If you sit all day, every day, you aren’t alone; however, that fact does nothing to ensure that your body’s musculoskeletal system receives the workout that it needs. While the labor-intensive jobs once common in our society have given way to more sedentary responsibilities, the toll that sitting takes on our bodies may be worse than that of hard labor.
The main skeletal muscle affected by our constant sitting is that of the gluteus maximus, or “buttocks.” Normally the largest skeletal muscle in the human body, this hard-working muscle empowers us to walk, climb stairs, and perform a myriad of other daily tasks. However, when you sit, you aren’t employing this work-horse-of-a-muscle, and its atrophy can result in lower back pain or even hip bursitis.
The first test of a weakened buttock muscle is the visual test: a lack of bulk, or convex muscle tissue. If, instead, there is a concave area, weakness is an issue. The second test of muscle weakness is demonstrated by the degree of your ability to contract the muscle while lying flat on your back. If you cannot strongly contract that muscle while in that position, you need to elicit help.
The third test for buttock muscle weakness should be performed only if you have your doctor’s permission to exercise. While lying flat on your back, bend your knees, keeping your feet flat on the floor. Then, push through your feet to lift your pelvis approximately twelve inches off the floor, and hold the “bridge” position for ten seconds. If you experience cramping of your hamstrings (the backs of your legs), it’s because your buttock muscle is weak. (More subtle weakness can be noticeable in athletic individuals by attempting the same bridging test with only one foot on the floor to support the body’s weight.)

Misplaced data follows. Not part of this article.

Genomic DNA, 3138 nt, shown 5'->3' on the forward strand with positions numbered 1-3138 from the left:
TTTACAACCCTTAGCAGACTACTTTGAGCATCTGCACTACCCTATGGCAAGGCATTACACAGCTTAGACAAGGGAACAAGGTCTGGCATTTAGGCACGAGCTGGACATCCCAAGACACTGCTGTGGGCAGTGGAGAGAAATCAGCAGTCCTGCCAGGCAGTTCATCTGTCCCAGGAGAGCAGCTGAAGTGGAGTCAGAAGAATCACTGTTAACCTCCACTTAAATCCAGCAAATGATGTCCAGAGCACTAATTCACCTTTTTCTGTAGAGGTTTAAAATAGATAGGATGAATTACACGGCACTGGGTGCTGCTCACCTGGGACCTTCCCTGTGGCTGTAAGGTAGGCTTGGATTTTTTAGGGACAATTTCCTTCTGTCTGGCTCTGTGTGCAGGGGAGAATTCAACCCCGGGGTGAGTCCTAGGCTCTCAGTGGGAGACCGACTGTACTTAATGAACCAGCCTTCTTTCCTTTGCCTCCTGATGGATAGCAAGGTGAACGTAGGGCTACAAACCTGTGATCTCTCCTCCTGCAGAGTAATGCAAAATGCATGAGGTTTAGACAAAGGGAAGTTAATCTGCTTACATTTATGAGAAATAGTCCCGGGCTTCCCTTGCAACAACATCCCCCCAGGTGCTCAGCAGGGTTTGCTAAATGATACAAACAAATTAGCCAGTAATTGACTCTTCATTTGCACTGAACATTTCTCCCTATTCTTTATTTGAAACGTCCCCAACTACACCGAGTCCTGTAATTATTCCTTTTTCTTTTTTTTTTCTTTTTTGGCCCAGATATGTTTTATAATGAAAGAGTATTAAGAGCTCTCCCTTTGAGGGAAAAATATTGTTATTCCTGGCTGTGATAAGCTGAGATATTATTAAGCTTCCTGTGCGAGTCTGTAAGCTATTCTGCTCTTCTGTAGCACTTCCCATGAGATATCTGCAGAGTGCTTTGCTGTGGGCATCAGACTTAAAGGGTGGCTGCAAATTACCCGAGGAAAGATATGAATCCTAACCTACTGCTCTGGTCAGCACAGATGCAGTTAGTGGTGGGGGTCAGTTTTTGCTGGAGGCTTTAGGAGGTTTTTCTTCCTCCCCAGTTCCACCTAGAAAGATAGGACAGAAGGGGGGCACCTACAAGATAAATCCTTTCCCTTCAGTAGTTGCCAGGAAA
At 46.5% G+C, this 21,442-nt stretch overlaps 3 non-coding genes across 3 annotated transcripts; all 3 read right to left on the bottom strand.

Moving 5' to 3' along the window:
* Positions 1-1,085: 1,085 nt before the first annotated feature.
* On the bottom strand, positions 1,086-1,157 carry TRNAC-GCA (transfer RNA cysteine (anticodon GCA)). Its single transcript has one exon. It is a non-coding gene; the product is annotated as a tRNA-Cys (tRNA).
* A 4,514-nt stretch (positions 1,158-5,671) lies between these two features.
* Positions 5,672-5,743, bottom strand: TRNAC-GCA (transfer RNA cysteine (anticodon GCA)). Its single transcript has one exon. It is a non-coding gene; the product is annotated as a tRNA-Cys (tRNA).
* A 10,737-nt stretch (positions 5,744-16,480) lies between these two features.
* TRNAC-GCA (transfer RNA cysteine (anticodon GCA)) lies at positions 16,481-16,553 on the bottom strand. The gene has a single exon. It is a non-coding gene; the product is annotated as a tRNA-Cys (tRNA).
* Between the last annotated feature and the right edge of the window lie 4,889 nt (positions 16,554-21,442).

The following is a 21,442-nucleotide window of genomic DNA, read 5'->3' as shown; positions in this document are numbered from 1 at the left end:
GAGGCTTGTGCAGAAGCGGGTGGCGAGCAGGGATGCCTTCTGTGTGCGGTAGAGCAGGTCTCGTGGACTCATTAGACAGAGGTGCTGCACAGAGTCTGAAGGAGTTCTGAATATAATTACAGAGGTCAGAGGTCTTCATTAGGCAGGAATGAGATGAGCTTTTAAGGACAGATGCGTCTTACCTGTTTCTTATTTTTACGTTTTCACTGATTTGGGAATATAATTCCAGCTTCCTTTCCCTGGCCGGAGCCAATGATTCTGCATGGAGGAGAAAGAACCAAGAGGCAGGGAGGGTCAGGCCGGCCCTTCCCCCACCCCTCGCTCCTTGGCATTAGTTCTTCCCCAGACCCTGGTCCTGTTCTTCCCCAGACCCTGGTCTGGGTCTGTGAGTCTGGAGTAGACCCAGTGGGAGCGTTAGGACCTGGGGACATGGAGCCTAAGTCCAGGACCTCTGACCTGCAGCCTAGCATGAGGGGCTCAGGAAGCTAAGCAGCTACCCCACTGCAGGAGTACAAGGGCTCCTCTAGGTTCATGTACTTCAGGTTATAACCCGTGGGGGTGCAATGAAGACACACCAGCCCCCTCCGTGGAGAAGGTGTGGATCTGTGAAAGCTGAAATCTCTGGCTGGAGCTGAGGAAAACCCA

Weakened buttock muscles can be strengthened through simple exercises. By starting out with only a few repetitions a day, you’ll be able to add more complex exercises, down the road. The simplest of all buttocks exercises is called “The Buttocks Squeeze.” In order to perform it, you can be in a lying down position or even sitting in the car or at your desk. All you have to do is tighten the buttocks muscle and hold the squeeze for five seconds. A reasonable goal you can work toward is to be able to perform this exercise ten times in a row.
Online resources for exercises of all kinds abound, and buttocks-strengthening workouts are no exception. The following links can help you get started in your quest to alleviate lower back pain and avoid acquiring hip bursitis due to extended periods of sitting.
If you really want to improve your buttocks strength, hiring a personal trainer or making an appointment with a physical therapist can help you find safe ways to improve your muscle strength.
Daniel Baumstark is a physical therapist in Washington, D.C. Visit his website and interact with him on his blog at www.physiodc.com/blog.